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jobs versus environment

Laid Off

By Nick Mullins - The Thoughtful Coal Miner, August 23, 2014

Disclaimer: The views expressed here are not the official position of the IWW (or even the IWW’s EUC) and do not necessarily represent the views of anyone but the author’s.

Over the past four years we have witnessed an amazing downturn in the coal industry. Mines all throughout Appalachia have closed, leaving thousands of coal miners and their families in dire straits with difficult decisions to make. For as long as the coal industry has existed they have placed the people of Appalachia at the mercy of their booms and busts. Each time coal companies face a choice between decent profits now or leaving the coal in the ground until they can make excellent profits, we know what they choose, and we see what happens to the decent hard working coal miners who have already given so much of themselves to the company’s bottom line.

Had these layoffs come 75 or 100 years ago, they would have hurt, but the blow to mountain families would not have not been nearly as severe. Our ancestors had been weary of becoming entirely dependent upon coal mining wages for their food supply and shelter. They didn’t trust banks. They’d known the bondage placed on them by company script, company stores, and perpetual debt. For many, it was a matter of pride to be without debt, for others it was a source of freedom.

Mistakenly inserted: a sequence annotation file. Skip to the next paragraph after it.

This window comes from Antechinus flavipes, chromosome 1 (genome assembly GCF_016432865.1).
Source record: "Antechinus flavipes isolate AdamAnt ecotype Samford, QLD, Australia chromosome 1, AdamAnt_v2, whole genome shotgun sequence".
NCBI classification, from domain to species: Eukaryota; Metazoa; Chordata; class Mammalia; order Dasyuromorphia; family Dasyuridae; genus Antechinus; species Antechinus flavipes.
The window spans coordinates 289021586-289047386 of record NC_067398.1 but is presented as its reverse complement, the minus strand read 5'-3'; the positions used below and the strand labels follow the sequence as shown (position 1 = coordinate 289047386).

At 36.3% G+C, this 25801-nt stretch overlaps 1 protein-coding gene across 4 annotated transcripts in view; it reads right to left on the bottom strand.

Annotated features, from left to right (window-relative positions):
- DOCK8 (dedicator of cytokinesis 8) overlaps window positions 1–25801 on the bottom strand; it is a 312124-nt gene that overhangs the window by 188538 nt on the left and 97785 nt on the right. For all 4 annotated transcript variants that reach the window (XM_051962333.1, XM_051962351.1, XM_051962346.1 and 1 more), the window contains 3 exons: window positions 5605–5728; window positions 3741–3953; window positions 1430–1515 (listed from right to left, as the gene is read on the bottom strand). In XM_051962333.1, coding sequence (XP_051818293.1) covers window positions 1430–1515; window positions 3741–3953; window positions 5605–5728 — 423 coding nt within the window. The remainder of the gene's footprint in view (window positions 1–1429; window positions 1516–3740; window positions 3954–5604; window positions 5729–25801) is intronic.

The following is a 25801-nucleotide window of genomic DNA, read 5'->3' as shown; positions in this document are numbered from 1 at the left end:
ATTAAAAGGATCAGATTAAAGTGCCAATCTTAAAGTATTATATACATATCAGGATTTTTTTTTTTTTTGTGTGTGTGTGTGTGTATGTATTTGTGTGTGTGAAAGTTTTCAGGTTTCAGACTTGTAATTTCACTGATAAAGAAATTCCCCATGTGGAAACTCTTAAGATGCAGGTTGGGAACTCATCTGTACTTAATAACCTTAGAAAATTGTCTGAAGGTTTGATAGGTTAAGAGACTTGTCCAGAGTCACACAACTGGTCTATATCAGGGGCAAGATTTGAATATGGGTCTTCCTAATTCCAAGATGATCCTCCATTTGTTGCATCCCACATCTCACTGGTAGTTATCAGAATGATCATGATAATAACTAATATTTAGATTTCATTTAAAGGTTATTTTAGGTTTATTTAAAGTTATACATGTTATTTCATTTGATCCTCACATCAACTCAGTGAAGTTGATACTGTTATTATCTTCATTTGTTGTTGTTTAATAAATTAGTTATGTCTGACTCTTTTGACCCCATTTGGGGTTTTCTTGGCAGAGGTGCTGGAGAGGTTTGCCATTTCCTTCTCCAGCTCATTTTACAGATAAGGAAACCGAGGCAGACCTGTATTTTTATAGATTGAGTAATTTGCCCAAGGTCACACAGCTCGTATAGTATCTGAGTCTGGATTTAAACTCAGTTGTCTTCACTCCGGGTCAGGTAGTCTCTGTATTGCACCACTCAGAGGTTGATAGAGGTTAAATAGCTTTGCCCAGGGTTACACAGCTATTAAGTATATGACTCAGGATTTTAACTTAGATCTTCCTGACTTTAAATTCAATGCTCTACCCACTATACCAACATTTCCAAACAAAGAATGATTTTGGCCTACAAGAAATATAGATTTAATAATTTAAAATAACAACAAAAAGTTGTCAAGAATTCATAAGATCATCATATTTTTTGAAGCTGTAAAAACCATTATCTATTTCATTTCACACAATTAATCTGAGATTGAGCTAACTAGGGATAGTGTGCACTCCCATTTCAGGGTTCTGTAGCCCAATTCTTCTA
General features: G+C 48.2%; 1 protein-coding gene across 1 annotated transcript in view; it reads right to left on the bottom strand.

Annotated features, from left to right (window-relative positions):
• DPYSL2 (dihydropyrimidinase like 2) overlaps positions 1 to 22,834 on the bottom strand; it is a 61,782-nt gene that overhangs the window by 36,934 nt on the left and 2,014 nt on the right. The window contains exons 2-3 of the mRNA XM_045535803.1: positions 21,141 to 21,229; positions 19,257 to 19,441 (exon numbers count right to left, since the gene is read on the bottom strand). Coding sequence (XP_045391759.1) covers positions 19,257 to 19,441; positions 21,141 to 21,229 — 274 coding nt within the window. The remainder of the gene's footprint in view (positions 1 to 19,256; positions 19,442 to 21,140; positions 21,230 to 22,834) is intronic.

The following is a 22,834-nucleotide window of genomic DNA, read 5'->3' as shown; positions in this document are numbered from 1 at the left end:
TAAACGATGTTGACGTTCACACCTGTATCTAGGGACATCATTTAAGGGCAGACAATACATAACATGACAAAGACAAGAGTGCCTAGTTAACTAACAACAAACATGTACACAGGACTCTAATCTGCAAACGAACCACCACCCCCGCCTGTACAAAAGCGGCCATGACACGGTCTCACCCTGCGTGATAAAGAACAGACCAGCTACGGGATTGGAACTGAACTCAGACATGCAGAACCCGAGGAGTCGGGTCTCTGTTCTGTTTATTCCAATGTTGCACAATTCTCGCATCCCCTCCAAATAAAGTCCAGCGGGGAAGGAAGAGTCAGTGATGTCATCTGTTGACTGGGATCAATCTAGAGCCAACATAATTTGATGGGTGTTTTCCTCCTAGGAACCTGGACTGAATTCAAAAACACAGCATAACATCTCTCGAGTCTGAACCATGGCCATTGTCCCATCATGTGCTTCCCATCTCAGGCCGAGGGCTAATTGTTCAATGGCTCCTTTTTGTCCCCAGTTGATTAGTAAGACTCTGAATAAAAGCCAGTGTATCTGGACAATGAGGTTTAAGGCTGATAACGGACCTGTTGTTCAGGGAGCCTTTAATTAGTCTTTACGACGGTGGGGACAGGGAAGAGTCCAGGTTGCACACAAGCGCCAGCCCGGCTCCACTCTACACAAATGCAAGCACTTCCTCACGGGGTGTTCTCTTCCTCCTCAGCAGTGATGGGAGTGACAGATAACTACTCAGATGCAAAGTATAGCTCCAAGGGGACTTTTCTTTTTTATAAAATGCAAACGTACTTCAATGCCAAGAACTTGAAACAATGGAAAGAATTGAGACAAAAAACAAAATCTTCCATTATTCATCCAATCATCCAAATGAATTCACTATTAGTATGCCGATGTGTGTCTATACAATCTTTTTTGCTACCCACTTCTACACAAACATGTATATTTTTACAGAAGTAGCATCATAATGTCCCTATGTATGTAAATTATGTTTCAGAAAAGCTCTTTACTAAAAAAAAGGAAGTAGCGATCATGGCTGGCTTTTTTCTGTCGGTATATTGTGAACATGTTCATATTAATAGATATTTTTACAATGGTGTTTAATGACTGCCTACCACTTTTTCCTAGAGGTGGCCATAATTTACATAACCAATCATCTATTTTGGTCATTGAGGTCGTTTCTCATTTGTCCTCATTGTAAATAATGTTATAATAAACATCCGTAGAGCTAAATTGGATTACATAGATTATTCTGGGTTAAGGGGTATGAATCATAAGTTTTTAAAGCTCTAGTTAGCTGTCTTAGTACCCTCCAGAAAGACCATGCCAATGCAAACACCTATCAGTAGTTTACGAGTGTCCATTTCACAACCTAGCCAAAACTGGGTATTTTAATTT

As my grandfather tried to teach us, “It’s your wants that get you in trouble, not your needs.” But theirs was also a different time. When they lived, there were still enough woods to hunt in and run their hogs. The water coming out of the mountain sides and out of family wells was still good enough to drink. Extended families still owned enough land to graze mule teams and a dairy cow, and they could still plant enough food for themselves and sometimes for their livestock. Today, many of the miners being sent home from the coal mines do not have a farm to go home to. They cannot spend their idle time using their hands to provide for their family in the traditional ways. Each day the mail carrier brings another bill, another reminder of the life they’ve been forced to lead at the mercy of “progress.”

Wave of layoffs sweeps North American coal industry

By Clement Daily - World Socialist Website, August 22, 2014

Disclaimer: The views expressed here are not the official position of the IWW (or even the IWW’s EUC) and do not necessarily represent the views of anyone but the author’s.

Virginia-based Alpha Natural Resources—the second-largest US coal producer—announced last month that it intended to lay off approximately 1,100 coal miners and support staff at 11 affiliated coal mining operations in southern West Virginia by mid-October. These job cuts are only the most drastic in a wave of layoffs sweeping through the coal industry this year.